Need CPR after CPI rent hike

   It was Monday morning and I was sorting through the papers on my desk approving the usual assortment of invoices Ė utility bills, insurance premiums, installment payments and finally, the dreaded rent statement.
   Giving it only a cursory glance. I scrawled a reluctant OK and sent it on its ugly way.
   As it settled into the out box, I noticed there was another line on the statement that I had missed during my initial painful glance. The statement hadnít changed for years. What could be different?
   I looked closer, hoping for a recession discount, but I was sorely disappointed. Under the regular rent amount was the simple: "CPI INCREASE -- $3,168.00"
   That was it. No letter of condolence, no explanation, just pay up and shut up.
   Glassy-eyed, I fumbled for the phone to intercom Ms. Ferguson, My loyal office manager. ""Please bring me the lease for our main store," I said, trying hard to remain calm. "I think the landlord has made a mistake."
   I secretly knew, deep down inside, that this particular landlord does not make mistakes. But I was comforted in those first few critical moments by telling myself that I could not be so careless as to forget a $3,168 increase in our monthly rent. I find blaming others before ultimately blaming myself is much healthier for my ego.
   As I read the lease that had been signed nine years ago, I slowly remembered the discussion of the complicated Consumer Price Index (CPI) formula that would kick in after six years. It certainly seemed fair at the time.
   Things change. This particular increase was based on the cost of living for the last three years, and sales for this particular store hadnít increased at all during that time. So what, says the landlord. Gasoline prices did, so pay up.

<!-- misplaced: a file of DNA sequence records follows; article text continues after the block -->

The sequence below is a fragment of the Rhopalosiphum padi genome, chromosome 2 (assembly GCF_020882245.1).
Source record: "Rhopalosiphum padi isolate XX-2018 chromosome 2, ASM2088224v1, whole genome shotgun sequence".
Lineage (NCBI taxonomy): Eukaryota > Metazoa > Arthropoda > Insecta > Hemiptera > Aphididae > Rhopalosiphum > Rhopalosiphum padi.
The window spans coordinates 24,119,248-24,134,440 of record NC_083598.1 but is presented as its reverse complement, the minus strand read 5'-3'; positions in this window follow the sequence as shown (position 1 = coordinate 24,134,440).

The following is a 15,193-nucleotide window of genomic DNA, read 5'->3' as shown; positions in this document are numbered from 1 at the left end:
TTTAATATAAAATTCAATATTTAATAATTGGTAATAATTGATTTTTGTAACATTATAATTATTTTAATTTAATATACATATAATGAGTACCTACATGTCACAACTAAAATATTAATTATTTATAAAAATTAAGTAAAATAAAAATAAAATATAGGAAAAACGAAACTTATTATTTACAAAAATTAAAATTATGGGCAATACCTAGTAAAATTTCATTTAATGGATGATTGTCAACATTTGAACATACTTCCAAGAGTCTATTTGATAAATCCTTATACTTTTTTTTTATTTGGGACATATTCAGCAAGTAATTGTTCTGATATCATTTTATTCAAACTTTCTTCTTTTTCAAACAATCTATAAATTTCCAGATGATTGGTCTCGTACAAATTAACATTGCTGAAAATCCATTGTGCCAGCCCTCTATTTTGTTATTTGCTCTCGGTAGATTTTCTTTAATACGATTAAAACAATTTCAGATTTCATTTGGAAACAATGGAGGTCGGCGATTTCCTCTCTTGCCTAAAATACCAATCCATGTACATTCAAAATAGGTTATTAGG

I know, I know. I should have been aware of this change long before it occurred. I should have forecast for the eventuality of an increase and then monitored the Consumer Price Index religiously to determine the approximate amount.
   I also should have purchased downtown Tokyo when I had the chance. Besides, if I had forecast for the increase in the CPI and then watched as sales failed to increase accordingly, I would have had three years of frustration. Since there was nothing I could do, I suppose I preferred the ignorance.
   I thought back to when the lease was signed. The concept of a cost of living increase in your lease is that, theoretically, it should not affect your bottom line. Thatís why we tenants always find it so agreeable, in one form or another.
   And any landlord will be quick to point out that if the cost of living goes down, the rent will (in most cases) be reduced. And the fairies will bring you your refund.
   I finally found the appropriate section of the lease and read it through, my ego now prepared for the admission of guilt. Ms. Ferguson had remained in my office. She always enjoys watching my head hit the table.
   "We hadnít pulled that lease out for years," she said, with some sympathy. "You canít be expected to remember everything."
   "I want to be a landlord," I said. "I want to be on the receiving end of the Consumer Price Index. I want to go into a grocery store and shout with glee when I see the price of bread was raised a nickel because Iíll know my income will increase by a thousand or two per month as a result."
   Ms. Ferguson started to leave. "Youíre babbling," she said, all sympathy gone. "I canít stand it when you babble."
   "Our landlord is a multi-millionaire," I said, ignoring her. "He can afford that nickel increase in the price of bread a heck of a lot better than me. Why should I support him?"
   Ms. Ferguson had enough. She took the lease back and left. She might have stayed and suffered longer had she known I was also thinking (hypothetically, of course) that the CPI increase could be covered by eliminating her salary.
    Left alone, I tried to find some comfort in my situation. In other words, since I was not about to be a landlord in the foreseeable future, I tried to look at the bright side.
   How boring it must be for them. By using the CPI, theyíve taken all the risk out of their lives. While we tenants ride the roller coaster of life, the landlords can only watch it, knowing their income is tied inexorably to dull, faceless statistics.
   Lucky buggers.

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